Fears of Qadhafi supporters making a comeback grip Libya's new rulers.

Daily wages for ordinary workers in Libya are spiraling. From $ 8 a day, during the era of the former leader Muammar Qadhafi, the costs of hiring blue collar workers have skyrocketed to $ 45. Fear of the return to power of Qadhafi's supporters among the country's western backed rulers goes a long way to explain as to why wages are going stratospheric. Apprehending that if allowed, Qadhafi supporters, disguised as workers, may enter and destabilise the country, is largely behind the rising costs. Consequently, the new paranoid regime is adopting unusually strict screening procedures, before allowing foreign workers, seeking a modest slice of the oil rich nation's petro-dollars, to enter the country.

The Libyan government's fears have acquired high visibility — in the form of long queues, of aspiring Egyptian blue collar workers — that are forming outside the Libyan embassy in Cairo's upscale Zamalek district. Most of these people are thronging the embassy, to have work visas stamped on their passports. Crowds are building up because the Libyan embassy is accumulating a mountain of passports — around 8,000 in total — without taking a decision on visa applications. Some of the applicants who are having a particularly hard time in getting their work permits cleared hail from the Egyptian Governorates of Minya and Fayoum. This is because Libyan authorities fear that people from these two areas share common bonds with some of the tribes that have supported Qadhafi. They could therefore emerge as the fifth column for pro-Qadhafi forces, should they, at some stage attempt a power grab. Many Egyptians were found in the Qadhafi-stronghold of Sirte even when fighting there was raging at its peak. Wages are also rising because many of the workers from sub-Saharan Africa, fearing for their lives, have exited the country with the strong possibility that they may never return.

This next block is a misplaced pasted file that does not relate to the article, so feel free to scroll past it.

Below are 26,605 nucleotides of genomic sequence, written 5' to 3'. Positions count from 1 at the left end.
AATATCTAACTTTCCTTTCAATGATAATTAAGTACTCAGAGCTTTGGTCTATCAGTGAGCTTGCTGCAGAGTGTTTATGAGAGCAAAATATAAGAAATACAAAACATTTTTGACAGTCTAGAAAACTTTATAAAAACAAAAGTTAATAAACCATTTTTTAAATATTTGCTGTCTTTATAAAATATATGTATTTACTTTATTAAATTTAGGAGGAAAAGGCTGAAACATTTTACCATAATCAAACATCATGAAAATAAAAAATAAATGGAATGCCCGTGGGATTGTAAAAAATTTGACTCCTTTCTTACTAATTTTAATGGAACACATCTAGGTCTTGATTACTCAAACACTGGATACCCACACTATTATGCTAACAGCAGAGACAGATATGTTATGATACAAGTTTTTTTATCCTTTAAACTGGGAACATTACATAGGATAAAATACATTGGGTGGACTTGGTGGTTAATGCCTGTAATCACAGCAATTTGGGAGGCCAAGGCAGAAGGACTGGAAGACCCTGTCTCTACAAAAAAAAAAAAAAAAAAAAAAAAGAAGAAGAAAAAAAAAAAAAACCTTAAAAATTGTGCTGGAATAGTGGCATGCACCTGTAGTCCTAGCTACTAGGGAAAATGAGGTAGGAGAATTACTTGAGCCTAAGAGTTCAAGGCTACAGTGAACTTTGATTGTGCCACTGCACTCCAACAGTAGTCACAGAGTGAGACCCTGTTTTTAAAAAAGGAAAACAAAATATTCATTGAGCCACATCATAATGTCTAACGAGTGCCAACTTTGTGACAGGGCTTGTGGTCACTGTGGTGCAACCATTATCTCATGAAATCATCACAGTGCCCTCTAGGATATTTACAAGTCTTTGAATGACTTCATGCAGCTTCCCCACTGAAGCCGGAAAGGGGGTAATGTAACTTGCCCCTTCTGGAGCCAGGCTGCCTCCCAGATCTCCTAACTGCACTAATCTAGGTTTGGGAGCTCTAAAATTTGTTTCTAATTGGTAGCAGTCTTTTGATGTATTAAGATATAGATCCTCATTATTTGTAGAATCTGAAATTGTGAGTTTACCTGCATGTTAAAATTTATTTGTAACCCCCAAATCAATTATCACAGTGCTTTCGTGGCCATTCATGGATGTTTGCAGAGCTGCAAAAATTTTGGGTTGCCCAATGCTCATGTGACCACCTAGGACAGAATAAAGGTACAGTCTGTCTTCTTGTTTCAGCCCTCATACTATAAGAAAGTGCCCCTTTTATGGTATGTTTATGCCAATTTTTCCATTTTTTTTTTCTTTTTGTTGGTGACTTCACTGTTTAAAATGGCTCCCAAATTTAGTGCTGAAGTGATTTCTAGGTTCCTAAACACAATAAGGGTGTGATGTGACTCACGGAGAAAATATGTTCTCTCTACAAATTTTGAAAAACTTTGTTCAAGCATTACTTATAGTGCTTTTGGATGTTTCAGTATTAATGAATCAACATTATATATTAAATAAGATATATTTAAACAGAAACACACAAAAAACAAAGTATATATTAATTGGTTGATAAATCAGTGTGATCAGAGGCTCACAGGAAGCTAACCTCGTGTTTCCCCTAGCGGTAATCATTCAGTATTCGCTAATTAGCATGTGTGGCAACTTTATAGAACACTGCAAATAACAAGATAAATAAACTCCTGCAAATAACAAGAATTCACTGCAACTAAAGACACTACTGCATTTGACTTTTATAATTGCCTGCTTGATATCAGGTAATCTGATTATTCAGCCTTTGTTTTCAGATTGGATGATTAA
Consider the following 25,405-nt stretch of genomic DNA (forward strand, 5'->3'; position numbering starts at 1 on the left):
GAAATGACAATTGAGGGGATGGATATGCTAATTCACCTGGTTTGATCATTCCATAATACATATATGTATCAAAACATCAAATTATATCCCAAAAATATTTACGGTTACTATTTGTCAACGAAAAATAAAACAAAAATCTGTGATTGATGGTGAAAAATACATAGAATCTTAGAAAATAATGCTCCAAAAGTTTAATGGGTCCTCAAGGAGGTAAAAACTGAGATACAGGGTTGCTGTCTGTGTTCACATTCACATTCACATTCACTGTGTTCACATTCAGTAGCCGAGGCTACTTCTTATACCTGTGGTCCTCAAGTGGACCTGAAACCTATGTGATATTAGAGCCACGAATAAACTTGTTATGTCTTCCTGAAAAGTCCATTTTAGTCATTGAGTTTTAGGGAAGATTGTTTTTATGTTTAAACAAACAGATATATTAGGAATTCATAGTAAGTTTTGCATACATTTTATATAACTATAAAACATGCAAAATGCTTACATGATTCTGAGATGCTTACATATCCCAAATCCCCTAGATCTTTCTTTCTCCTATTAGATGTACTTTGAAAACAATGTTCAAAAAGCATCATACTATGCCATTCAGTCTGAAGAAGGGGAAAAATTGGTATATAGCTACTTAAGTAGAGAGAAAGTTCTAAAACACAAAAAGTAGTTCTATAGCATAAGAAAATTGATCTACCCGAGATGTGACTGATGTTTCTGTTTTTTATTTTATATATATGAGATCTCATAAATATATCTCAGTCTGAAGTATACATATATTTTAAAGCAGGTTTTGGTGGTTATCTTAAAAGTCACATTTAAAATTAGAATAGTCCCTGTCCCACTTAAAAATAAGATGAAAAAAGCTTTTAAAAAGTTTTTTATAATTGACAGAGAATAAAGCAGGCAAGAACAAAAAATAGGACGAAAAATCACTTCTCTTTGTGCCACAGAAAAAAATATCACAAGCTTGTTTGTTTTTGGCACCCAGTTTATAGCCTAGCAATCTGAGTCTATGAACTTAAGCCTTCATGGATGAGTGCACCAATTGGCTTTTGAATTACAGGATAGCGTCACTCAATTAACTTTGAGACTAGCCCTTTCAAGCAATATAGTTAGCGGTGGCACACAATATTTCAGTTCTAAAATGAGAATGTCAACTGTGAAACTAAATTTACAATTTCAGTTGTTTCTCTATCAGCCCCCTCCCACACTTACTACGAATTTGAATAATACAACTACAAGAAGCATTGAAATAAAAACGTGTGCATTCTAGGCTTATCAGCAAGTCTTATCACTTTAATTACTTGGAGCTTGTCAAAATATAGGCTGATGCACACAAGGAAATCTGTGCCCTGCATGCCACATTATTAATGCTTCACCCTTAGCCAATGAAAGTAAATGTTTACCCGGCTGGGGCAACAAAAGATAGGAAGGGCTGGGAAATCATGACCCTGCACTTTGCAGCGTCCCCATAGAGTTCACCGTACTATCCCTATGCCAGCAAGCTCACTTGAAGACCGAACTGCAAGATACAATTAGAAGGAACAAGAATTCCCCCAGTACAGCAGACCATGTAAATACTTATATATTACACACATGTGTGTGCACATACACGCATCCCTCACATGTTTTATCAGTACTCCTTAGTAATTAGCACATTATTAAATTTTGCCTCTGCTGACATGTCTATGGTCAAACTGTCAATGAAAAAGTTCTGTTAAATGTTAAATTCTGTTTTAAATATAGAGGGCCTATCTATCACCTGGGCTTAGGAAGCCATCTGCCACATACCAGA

Earlier, salaries were low, because workers from South Asia and China had flooded the country. The role of these expatriates in keeping the Libyan economy afloat had become evident when they fled the country, following the uprising. At Egypt's Salloum Crossing — perched on a hilltop, with a clear view of the sparkling waters of the Mediterranean Sea below — thousands, living in subhuman conditions, mainly from Bangladesh had accumulated, seeking an escape from the violence in neighbouring Libya. With the fractious new regime yet to get its act together, and the economy far from picking up momentum, it will take a long time before Libya can once again become the magnet that attracts workers from large parts of the globe. Till that time, it is unlikely that upward trajectory of wages in Libya will be broken.

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At WorkSeptember 24, 2010